Ford Rolling Over To Union On Tuition Assistance

Edward Niedermeyer
by Edward Niedermeyer
ford rolling over to union on tuition assistance
With talk of a 2010 profit breaking out at Ford’s annual shareholder’s meeting, the UAW’s criticism of the Blue Oval’s decision to restore merit pay to white-collar workers is gaining some traction. UAW boss-in-waiting Bob King laid into Ford yesterday, arguing that the union’s sacrifices entitled it to a bigger piece of Ford’s success. As a result, Nasdaq reports that Ford is in talks to restore tuition assistance to its 41k hourly, UAW-represented workers. [UPDATE: Automotive News [sub] reports the deal is done]College tuition reimbursement was one benefit Ford had restored to salaried employees back in March. Because apparently Ford does have other priorities besides buying down its ruinous debtload. Meanwhile, as we pointed out yesterday, union-represented workers are paid considerably less than white-collar workers at GM, and the differential in pay between the two employee classes is enormous compared to the transplant competition. But is the union holding GM’s feet to the fire, even though it is sitting on vast cash reserves (courtesy of the American and Canadian taxpayers)? Of course not. The UAW’s VEBA fund owns 17.5 percent of GM, whereas it has no such stake in Ford. Once again, by not taking a government bailout, Ford has been able to gain some momentum with consumers, but faces a far less cooperative union than its domestic competition. Which, as history proves, can be a major stumbling block to long-term success.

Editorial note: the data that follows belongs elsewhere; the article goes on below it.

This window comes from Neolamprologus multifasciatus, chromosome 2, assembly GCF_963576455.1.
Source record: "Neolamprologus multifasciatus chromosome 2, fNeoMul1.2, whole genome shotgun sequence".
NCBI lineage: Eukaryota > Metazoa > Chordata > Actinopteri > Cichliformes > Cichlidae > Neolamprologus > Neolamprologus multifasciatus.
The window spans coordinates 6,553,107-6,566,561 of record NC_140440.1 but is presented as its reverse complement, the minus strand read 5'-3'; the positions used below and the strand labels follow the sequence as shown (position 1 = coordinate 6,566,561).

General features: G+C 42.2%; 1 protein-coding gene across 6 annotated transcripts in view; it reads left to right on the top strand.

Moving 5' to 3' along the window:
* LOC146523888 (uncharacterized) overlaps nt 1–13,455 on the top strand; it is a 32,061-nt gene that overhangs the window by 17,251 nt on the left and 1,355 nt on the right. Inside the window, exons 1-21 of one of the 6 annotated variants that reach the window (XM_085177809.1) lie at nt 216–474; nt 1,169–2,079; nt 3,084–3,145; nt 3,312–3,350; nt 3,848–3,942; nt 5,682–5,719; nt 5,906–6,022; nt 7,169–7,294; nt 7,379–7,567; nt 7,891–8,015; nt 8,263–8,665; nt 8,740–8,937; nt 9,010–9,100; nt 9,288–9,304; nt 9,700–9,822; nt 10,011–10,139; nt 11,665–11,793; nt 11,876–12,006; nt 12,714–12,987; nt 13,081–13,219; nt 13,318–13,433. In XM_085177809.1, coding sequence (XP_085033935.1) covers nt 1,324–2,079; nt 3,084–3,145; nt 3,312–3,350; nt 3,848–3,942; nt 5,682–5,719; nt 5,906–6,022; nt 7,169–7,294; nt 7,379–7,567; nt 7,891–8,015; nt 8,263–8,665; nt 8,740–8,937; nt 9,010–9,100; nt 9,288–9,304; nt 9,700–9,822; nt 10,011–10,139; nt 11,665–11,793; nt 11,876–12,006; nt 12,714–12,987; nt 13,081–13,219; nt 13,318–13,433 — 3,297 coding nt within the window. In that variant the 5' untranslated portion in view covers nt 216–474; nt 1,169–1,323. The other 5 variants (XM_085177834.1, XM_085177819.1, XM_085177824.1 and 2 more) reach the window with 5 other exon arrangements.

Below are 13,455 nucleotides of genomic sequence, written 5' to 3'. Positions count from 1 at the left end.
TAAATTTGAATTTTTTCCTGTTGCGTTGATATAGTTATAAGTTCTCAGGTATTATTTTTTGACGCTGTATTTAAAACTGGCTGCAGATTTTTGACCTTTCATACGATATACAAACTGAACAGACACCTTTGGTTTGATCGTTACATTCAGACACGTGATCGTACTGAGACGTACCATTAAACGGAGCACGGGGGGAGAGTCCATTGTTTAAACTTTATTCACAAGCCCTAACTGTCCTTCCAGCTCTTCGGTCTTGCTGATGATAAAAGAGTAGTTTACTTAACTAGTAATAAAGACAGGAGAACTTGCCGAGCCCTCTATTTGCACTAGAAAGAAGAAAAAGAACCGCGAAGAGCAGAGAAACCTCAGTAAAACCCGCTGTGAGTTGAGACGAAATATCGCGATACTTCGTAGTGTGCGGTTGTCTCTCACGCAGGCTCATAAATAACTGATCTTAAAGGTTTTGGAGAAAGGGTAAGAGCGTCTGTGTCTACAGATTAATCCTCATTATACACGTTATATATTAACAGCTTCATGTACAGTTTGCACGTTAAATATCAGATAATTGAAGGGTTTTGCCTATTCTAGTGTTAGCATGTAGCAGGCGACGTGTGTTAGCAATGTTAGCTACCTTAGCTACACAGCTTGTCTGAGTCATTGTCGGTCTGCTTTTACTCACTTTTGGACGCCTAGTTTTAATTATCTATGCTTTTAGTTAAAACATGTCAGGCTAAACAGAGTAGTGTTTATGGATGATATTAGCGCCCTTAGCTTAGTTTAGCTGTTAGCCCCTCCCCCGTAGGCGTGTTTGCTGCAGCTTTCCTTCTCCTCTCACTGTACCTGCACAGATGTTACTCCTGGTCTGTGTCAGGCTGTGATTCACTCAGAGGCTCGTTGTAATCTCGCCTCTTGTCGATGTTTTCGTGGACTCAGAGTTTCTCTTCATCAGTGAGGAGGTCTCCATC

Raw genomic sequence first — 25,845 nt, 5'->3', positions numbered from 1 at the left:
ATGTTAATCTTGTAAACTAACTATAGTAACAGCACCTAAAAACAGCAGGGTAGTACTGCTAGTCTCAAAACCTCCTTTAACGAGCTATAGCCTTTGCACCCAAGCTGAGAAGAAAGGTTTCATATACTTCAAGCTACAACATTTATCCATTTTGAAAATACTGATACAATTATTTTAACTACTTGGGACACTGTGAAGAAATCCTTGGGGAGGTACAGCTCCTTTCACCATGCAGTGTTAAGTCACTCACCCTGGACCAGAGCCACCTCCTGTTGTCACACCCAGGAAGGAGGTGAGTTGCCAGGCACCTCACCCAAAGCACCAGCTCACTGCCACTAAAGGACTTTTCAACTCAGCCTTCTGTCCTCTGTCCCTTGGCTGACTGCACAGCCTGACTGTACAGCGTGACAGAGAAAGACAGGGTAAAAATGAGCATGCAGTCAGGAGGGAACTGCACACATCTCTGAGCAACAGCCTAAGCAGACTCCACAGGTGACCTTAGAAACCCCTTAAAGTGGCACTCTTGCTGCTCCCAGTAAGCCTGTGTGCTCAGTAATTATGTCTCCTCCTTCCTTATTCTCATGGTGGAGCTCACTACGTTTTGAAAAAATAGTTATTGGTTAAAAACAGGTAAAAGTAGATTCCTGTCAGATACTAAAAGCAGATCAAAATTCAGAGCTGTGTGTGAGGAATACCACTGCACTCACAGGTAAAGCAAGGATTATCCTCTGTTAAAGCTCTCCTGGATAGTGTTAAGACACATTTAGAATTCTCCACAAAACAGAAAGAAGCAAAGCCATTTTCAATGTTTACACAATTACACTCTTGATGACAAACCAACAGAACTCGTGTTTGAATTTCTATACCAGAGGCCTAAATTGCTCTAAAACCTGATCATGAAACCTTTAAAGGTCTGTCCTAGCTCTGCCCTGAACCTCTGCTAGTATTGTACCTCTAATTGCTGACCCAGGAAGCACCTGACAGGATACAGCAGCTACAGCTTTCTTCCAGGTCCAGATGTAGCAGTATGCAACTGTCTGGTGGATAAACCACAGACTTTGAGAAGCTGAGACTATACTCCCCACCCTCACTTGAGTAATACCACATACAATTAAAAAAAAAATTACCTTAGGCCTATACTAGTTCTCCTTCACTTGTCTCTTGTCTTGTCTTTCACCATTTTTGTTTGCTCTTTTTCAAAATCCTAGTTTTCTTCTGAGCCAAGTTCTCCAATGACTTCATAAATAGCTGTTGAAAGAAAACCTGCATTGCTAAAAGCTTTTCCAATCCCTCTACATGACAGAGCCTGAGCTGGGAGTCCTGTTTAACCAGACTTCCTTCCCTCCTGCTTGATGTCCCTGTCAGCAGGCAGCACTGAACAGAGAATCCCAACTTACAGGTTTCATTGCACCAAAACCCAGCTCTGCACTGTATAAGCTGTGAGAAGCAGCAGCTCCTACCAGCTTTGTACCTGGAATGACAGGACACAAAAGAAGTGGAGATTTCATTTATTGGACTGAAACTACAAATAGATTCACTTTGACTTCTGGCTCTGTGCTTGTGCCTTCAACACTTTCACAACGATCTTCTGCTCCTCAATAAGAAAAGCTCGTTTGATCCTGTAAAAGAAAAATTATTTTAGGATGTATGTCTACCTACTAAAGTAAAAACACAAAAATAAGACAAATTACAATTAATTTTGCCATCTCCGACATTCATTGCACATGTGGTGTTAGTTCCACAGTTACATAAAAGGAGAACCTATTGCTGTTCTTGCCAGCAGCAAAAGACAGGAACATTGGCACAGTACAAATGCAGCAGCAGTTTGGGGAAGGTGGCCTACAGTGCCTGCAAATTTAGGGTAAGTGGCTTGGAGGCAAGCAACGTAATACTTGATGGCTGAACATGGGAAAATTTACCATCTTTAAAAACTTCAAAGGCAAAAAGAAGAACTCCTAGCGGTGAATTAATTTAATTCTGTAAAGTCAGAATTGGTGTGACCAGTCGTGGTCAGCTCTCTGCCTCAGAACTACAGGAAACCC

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  • Z71_Silvy Z71_Silvy on May 14, 2010

    "arguing that the union’s sacrifices entitled it to a bigger piece of Ford’s success." Absolutely.

  • Rudiger Rudiger on May 14, 2010

    That's quite an interesting little photo of Henry Ford's union-busting thug Harry Bennett, Ford himself, and John Corlisle. I can't imagine Bennett thinking very highly of Ford's Camp Legion project to train disabled vets (which Corlisle ran). I'm no fan of the present-day UAW, but if there was ever a poster child for the necessity of labor unions in the US, it's Harry Bennett.

  • John Horner John Horner on May 14, 2010

    As Ford begins to recover, it shares a little of the upside with the people who actually build the products it sells. Oh, the horror! I must have missed the article wherein TTAC bashed Ford's restoration of white collar merit pay increases. Also, you might want to read any of the numerous excellent historical treatments of Harry Bennett's reign of terror @ Ford in the bad old days. History has not proven that Unions = Bad Car Companies. All of the German auto makers are heavily unionized, and Union reps sit on the board of directors there. Hyundai is heavily unionized @ home as well.

  • Jkross22 Jkross22 on May 14, 2010

    By not taking bailouts, not many of us have a leg to stand on for critiquing what has been so far quite a turnaround, at least in the public perception. It's that same perception that has innoculated Toyota from dramatically reduced sales. Perception is reality. To see the union handle Ford differently than GM or Chrysler is not surprising. Many of us have come to expect the UAW to behave in this manner. There's not much hate for the white collar workers, as the perception is that they're rewarded (for the most part, except those in very upper management and the C-suite) based on performance instead of a contract binding Ford to pay them a certain salary regardless if they're good at their job or not.